US businesses are often surprised by how different the regulatory framework is in the UK (and across the EU) for selling directly to consumers. Even large, sophisticated US consumer brands find that the terms on which they sell directly to consumers in the US require significant overhaul in order to comply with the far more consumer-friendly regime in the UK and across the EU.
This significance of the regulatory differences in selling to consumers is set to increase markedly over the next few years. In 2018, the European Commission announced a 'New Deal for Consumers' which seeks to strengthen the enforcement of consumer law infringements, including the introduction of turnover fines for certain infringements and the introduction of bodies designed to bring class actions for cross-border infringements of consumer law.[i]
This article seeks to highlight some of key issues that UK and European consumer law raises for US businesses looking to sell directly to consumers on the other side of the Atlantic.
What constitutes a consumer?
In 2011, the European Union adopted the Consumer Rights Directive (2011/83/EU) which all EU member states implemented by way of local implementing legislation. In the UK, the Consumer Rights Directive 2011 was implemented by way of two separate pieces of legislation: the Consumer Contracts (Information, Cancellation and Additional Charges) Regulations 2013 (the "2013 Regulations") and the Consumer Rights Act 2015 (the "2015 Act").[ii]
Under both the 2013 Regulations and the 2015 Act, a consumer is defined as 'an individual acting for purposes that are wholly or mainly outside that individual’s trade, business, craft or profession'. Whilst it is clear that, for the UK, a consumer must be an individual (meaning small businesses do not qualify for protection under consumer law), whether an individual is acting as a consumer or a business turns on the purpose and intention of the individual at the time they contract with a business.
Whenever a business seeks to sell to individuals in the UK, and those individuals are acting wholly or mainly outside of their trade, business, craft or profession, then that business must design its order processes, terms of sale and post-order processes in a way that addresses the requirements of UK consumer law.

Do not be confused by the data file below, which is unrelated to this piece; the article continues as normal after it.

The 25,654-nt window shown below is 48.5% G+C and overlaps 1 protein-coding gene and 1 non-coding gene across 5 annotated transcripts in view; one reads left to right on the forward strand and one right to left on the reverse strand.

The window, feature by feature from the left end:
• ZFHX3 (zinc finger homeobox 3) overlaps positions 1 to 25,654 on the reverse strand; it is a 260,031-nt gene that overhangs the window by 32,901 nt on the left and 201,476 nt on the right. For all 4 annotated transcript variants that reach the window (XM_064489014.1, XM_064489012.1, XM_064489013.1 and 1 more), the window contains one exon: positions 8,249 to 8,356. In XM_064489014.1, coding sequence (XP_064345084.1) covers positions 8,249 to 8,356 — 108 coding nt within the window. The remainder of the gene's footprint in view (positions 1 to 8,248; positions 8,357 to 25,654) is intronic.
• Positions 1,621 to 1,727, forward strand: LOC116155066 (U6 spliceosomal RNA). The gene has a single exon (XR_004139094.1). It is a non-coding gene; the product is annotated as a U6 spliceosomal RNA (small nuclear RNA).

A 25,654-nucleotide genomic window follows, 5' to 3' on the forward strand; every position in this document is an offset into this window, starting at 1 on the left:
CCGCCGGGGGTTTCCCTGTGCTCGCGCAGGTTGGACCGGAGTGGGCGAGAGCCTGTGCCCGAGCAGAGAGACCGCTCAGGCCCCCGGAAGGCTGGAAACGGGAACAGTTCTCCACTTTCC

Below are some of the main obligations consumer law imposes on businesses which US companies will need to take into account.
Right to cancel
The 2013 Regulations provide that, subject to limited exceptions, businesses that contract by means of distance communications (such as online) with consumers must offer consumers a 14-day cancellation period. This means that a consumer has the right to change their mind during the cancellation period, unwind the transaction and receive a full refund (including for any standard delivery costs). This applies even if the product/service/digital content which is the subject of the transaction is fit for purpose and complies with the terms of the contract.
There are certain exceptions where the 'right to cancel' does not need to be offered, such as B2C contracts for:
- bespoke products i.e. goods that are made to the consumer’s specifications or are clearly personalised;
- goods which are liable to deteriorate or expire rapidly; and
- digital content subscription services (e.g. Netflix) – in this case, whilst the 'right to cancel' must be offered, a consumer can lose this right if they elect to access the digital content during the 14-day cancellation period. This exception, however, will only be effective if the appropriate prescribed information and waivers are obtained by the business from the consumer at the point they seek to access the digital content. If a business fails to obtain the appropriate consent then a consumer can consume the content during the cancellation period and, provided it exercises its right to withdraw before the cancellation period expires, cancel its account and receive a full refund.
Fairness and transparency tests
The 2015 Act imposes two tests that apply to all terms of a B2C contract.
First, all terms of B2C contracts (other than the price and 'main subject matter' of the contract) are subject to a fairness test which, if failed, renders the relevant term unenforceable against the consumer. The fairness test is set out in section 62(4) of the 2015 Act as follows: 'a term is unfair if, contrary to the requirement of good faith, it causes a significant imbalance in the parties’ rights and obligations under the contract to the detriment of the consumer'. A court will assess a term for fairness not in the circumstances in which a business seeks to apply it, but at the time at which the contract has formed – this means that a widely drafted clause may be unenforceable even if the circumstances in which a business seeks to rely on it are entirely justified.